When Good Newscasts Go Bad

I like NBC Nightly News. I like Brokaw’s anchoring style. It’s not that I don’t like Peter Jennings or Dan Rather or even Jim Lehrer, I just like Brokaw better.

It probably has to do with Brokaw’s “calming force,’” which just makes me feel better about the world at large. “What ‘calming force’?” you may be asking. The one that NBC promotes on the NBC News website: “NBC Nightly News takes viewers to the heart of a breaking new story, whether it’s political, international, or domestic coverage. Anchor and managing editor Tom Brokaw provides a calming force.”

Well thank goodness for that calming force. In these troubled times, I need to be calmed down when watching network news.

Here’s an example that made me feel better about the world...really:

We all know about the terrible earthquake that demolished Bam, Iran. As of this writing there are 30,000 dead. That number might rise to 35,000. We also know about the humanitarian effort from the international community that has come to Iran’s aid.

Part of that humanitarian effort came from the United States. We’re helping our arch rival (at least our arch rival since the Iranian hostage crisis in 1979) because humanitarian concerns outweigh political policy.

On December 30, NBC Nightly News teased a package on how the humanitarian effort could lead to improved relations between Iran and the U.S. I watched the package and I felt better about the world—Iran and the U.S. could be getting closer diplomatically. The U.S. threw politics aside to help the Iranians. This was a major step toward improved relations between the two countries. As 2003 ended, it felt like the world would be a slightly better place.

But as Paul Harvey would say...“Now...the rest of the story...”

Seems that same day, as I would read later in my local newspaper, Islamic Republic of Iran president Mohammad Khatami said, “I do not think that Iran-U.S. relations will be resolved because of the quake. There has to be a fundamental change in the U.S. behavior toward the Iranian government and people. The humanitarian and political issues should not be mixed...we have not seen good will from the U.S.”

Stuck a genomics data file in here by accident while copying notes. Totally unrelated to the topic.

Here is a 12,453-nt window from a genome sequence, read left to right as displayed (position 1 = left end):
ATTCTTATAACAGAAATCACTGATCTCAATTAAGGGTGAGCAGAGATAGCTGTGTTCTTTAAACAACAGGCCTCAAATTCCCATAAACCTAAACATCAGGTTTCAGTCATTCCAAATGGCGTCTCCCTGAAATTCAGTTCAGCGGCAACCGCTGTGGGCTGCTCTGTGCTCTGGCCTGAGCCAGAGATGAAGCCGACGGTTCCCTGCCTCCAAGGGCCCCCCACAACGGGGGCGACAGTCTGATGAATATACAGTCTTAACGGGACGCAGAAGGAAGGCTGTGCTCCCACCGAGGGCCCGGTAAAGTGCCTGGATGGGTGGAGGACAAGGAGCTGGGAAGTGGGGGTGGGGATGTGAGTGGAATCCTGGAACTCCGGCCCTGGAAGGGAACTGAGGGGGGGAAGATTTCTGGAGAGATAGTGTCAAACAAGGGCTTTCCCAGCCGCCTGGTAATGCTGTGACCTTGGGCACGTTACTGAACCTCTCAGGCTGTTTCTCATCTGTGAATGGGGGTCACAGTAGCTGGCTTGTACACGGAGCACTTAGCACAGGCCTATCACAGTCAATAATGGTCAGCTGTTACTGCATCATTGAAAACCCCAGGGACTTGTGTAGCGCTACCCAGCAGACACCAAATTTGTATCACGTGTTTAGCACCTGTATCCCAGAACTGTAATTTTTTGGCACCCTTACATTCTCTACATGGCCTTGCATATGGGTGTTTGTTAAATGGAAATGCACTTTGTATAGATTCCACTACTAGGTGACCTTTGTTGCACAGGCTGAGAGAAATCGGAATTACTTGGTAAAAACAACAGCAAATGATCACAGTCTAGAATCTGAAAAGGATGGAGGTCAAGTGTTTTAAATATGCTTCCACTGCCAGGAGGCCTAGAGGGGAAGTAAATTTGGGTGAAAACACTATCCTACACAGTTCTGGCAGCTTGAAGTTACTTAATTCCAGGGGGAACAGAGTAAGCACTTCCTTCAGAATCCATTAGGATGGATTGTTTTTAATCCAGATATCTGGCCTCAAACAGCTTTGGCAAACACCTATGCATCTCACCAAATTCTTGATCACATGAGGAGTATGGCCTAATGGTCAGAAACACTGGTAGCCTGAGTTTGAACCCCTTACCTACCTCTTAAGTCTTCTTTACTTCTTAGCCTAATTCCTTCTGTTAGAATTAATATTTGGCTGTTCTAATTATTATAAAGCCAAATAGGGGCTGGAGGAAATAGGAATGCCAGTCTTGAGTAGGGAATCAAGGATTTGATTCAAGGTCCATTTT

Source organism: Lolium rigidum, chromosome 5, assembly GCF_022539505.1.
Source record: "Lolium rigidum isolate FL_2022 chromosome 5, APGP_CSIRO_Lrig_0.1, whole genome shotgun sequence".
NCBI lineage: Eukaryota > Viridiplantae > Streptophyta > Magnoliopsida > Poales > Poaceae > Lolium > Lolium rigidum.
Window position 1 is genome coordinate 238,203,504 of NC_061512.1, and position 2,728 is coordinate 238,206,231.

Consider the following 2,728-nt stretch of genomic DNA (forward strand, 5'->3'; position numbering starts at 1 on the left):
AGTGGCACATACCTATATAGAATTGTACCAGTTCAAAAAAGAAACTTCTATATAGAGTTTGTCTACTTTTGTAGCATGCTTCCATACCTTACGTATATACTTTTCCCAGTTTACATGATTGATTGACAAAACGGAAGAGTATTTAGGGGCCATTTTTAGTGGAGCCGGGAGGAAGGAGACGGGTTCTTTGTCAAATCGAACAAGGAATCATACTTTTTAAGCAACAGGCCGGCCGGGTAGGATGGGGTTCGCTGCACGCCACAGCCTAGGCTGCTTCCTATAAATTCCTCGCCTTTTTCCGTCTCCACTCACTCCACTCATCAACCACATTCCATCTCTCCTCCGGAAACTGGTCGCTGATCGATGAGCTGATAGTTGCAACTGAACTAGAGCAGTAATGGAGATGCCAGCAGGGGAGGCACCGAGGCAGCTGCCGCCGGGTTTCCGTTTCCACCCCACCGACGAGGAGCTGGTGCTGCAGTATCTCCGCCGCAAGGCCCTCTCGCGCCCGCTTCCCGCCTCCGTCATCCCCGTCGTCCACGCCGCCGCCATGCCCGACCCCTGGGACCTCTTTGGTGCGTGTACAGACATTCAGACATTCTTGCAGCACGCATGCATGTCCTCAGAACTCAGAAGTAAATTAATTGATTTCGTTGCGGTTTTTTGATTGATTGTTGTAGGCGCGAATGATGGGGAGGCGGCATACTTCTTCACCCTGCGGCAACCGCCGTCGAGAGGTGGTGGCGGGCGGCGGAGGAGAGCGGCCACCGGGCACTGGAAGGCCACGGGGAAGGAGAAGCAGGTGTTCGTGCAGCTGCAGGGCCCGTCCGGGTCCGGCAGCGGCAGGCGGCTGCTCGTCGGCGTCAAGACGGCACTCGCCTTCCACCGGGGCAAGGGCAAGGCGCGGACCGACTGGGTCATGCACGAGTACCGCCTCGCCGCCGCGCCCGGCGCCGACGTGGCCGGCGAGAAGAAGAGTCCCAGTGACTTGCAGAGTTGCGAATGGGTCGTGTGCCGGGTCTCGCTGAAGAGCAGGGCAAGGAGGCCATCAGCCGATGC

Ok, fair enough, but what the hell was NBC News thinking? The president of Iran, who might have some idea of his country’s policy toward the U.S., said that humanitarian aid will not help Iran-U.S. relations. Was NBC News blind? Did they not get a report about what Iran’s president said to the press?

Want to know who did get the story right? Whose website carried the headline: “Iranian President downplays thaw in U.S. relations?” Whose story lead with “Iranian President Mohammad Khatami says there will be no dialogue with the U.S. unless Washington radically changes its policy toward Iran?”

ABC News Online. No not that ABC News. The other ABC News. The Australian Broadcasting Corporation’s ABC News. (For the record, I’m sure other news organizations had the story right as well, heck, all the information you needed was on the website of the Presidency of the Islamic Republic of Iran at www.president.ir...in English.)

Of course, once I had read what the president of Iran had said, I no longer felt the calming force of Brokaw. What I felt was anger, directed at Brokaw and NBC News. The trust was gone.

You want to calm me...fine. But don’t mislead me and don’t hype whatever you think people want to hear. I’ll be giving Lehrer another shot. What about Jennings and Rather? They’ll get their shot too, but not during sweeps. I can live without the hype on network news.